May 9, 2014

Silent Dinner

If you remember my “Drive Through” entry a few years ago then you are going to love this entry.

This past week I went out to dinner with a friend and we learned a lot on how people react to situations. That night she and I decided to have a Silent Dinner. She and I both know ASL (American Sign Language) and once we walked into the restaurant we turned our voices off and signed full-time. We did not want to make it too difficult for the waitress so we decided that whoever used their voice first would have to voice the other person for the night.

(Keep in mind one thing: I am the deaf one and my friend is hearing.)

The waitress came up and asked how we are doing. Just out of habit I opened my mouth and said “We are doing great, thank you.” My friend smiled really big and I realized that I am going to have to be the one to voice her. We started looking at the menu and my friend signed to me what she wanted and got ready for when the waitress came back. The waitress came back but did not remember that, my friend was “not able to hear”. The waitress looks down at her pad avoiding eye contact and asks “What can I get you?” a few awkward moments passed, as no response. She looks up to see my friend signing to me what she wanted. I looked up and said, “Oh, she would like…” The waitress squared her shoulder and started actually making eye contact and took our order. Everyone else in the restaurant now knows about the “two people OVER there."

Our food came out and as we ate we could feel the eyes of others watch our every move. They all didn't know that my friend can actually hear perfectly. She would often sign to me saying, “Did you hear what they said?” The waitress comes back to check on us and ask if we needed anything. She completely ignores my friend and I said, “Yeah, we need more napkins.” She left and we waited. She came back and said “Sorry, it took me so long I was at the register.” The funny part was when she was trying to sign “Register”. She puts her fingers out like she is typing on a keyboard and with a louder tone and opens her mouth really big says, “Register”. She left and I almost died laughing, as I have never seen anything like that.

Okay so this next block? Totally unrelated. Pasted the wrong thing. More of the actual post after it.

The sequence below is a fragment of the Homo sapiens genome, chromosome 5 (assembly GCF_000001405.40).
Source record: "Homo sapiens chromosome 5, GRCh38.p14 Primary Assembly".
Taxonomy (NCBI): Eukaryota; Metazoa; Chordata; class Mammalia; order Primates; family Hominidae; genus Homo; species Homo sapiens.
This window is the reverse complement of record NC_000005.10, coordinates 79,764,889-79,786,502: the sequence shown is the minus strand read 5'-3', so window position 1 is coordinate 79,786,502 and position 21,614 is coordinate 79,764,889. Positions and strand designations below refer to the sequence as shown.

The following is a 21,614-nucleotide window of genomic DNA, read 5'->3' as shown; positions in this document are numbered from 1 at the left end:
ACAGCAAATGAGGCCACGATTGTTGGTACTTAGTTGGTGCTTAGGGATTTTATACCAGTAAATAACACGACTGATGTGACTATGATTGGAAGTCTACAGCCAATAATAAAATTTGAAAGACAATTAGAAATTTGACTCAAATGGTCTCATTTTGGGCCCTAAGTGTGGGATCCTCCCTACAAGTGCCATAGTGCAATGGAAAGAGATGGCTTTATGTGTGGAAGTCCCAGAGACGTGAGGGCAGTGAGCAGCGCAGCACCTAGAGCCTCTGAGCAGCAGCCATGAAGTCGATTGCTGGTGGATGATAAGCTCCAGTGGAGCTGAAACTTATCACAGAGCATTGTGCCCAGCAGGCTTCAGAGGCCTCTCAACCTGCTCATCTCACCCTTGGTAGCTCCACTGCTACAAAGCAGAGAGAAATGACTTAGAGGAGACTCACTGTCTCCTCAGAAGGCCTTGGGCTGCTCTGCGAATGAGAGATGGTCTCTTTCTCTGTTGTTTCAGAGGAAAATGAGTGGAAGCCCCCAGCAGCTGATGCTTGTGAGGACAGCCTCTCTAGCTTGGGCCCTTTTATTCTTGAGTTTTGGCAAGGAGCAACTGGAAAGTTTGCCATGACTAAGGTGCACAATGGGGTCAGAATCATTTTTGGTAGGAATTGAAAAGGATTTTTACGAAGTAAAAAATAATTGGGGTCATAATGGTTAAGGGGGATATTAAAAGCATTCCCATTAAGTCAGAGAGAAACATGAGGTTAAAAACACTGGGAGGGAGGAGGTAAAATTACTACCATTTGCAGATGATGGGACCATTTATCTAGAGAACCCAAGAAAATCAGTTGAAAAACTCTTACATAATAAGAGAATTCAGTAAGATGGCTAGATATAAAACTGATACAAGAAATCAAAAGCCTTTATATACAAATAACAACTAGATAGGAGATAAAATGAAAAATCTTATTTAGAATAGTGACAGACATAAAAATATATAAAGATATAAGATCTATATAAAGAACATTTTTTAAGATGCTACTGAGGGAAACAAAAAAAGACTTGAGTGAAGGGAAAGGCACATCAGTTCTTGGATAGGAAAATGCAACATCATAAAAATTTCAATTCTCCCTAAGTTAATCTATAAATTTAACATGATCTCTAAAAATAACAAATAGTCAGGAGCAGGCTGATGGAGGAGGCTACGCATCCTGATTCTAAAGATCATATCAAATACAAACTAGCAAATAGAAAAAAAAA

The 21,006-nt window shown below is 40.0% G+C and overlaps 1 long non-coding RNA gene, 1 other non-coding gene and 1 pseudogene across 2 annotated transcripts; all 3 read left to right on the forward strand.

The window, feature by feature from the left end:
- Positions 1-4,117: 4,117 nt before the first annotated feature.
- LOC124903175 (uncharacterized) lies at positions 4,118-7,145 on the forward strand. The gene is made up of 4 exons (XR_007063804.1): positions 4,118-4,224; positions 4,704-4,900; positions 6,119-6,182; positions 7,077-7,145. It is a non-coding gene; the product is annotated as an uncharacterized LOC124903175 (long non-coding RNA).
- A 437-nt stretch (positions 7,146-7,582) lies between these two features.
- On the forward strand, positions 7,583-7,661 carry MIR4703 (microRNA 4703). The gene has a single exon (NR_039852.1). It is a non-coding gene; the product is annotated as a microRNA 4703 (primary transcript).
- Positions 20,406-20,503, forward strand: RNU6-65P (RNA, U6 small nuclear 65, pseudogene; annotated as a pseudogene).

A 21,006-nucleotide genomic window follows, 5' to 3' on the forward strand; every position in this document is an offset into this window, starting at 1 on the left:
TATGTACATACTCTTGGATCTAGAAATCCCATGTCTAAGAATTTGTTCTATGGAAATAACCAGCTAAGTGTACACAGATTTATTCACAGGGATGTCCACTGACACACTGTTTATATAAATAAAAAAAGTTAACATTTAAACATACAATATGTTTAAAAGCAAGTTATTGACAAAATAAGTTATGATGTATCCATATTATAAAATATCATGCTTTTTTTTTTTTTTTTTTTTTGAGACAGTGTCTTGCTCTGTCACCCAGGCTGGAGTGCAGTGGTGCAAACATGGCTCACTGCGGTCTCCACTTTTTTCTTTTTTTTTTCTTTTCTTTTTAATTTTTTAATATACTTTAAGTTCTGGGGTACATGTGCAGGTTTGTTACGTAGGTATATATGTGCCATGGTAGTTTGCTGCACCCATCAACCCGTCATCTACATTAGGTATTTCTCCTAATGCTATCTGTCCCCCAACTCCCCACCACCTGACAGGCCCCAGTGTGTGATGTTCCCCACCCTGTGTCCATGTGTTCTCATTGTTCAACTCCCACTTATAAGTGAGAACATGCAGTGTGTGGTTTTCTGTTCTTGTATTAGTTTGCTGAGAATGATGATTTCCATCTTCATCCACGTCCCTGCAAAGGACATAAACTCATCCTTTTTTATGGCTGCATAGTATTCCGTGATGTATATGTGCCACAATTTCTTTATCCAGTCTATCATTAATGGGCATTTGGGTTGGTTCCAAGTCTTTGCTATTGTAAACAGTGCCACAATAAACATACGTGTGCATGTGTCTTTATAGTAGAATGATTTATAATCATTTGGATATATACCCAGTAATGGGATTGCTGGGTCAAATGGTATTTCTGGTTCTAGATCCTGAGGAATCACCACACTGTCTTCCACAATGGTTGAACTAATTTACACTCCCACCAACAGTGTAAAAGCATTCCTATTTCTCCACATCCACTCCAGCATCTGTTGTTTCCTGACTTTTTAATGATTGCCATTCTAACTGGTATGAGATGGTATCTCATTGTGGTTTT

The night continued on and we held all of our conversations in ASL. It was awesome! We wish we could have filmed our experience. Through the night I noticed & re-learned a few things that I felt to share.

One: Don’t be afraid to make eye contact. The waitress kept looking down at her pad not being fully aware of her surroundings. How often do we look down and not take the time to look up and see our surroundings?

Two: If you do run into people who are deaf or hard of hearing. There is no need to all the sudden to raise your voice, unless the person asks you to do so. When I take my Cochlear Implants off it is funny when my brothers tell people that I can’t hear. So the person starts talking really loud. My brothers then have to clarify “No, he can’t hear you AT ALL!” The person then goes “Oh” followed with awkward pause. So, be sure to ask if they would like you to speak up. It is not so much the loudness but the pace of the way you speak. But don’t be like “HOOOWWW ARRREEE YOOOUUU DOOIINNNGGG?” That makes it sound like your talking to a child. So find your middle ground. If you are deaf or struggle with your hearing here is my advice for you: Let people know if you need them to speak louder or repeat things. Don’t worry about what people say or think. In this day and age we are becoming too impatient with one another. We like things fast and easy. Communication, good communication, takes time and effort. When I see someone look really annoyed by me asking them to repeat something I tend to just simply act like I understand but in reality I did not. Body Language is powerful and we often don’t see what we do each day.

Three: Don’t open your mouth so big when you speak---the air is not that big to grasp. When people do that I find it harder to read their lips. But, don’t mumble your words or you will get a confused look on my face. In today’s world we are becoming too lazy in the way we speak. Remember, good communication takes time and effort.

I hope you learned something today and please like my new facebook page today for more updates!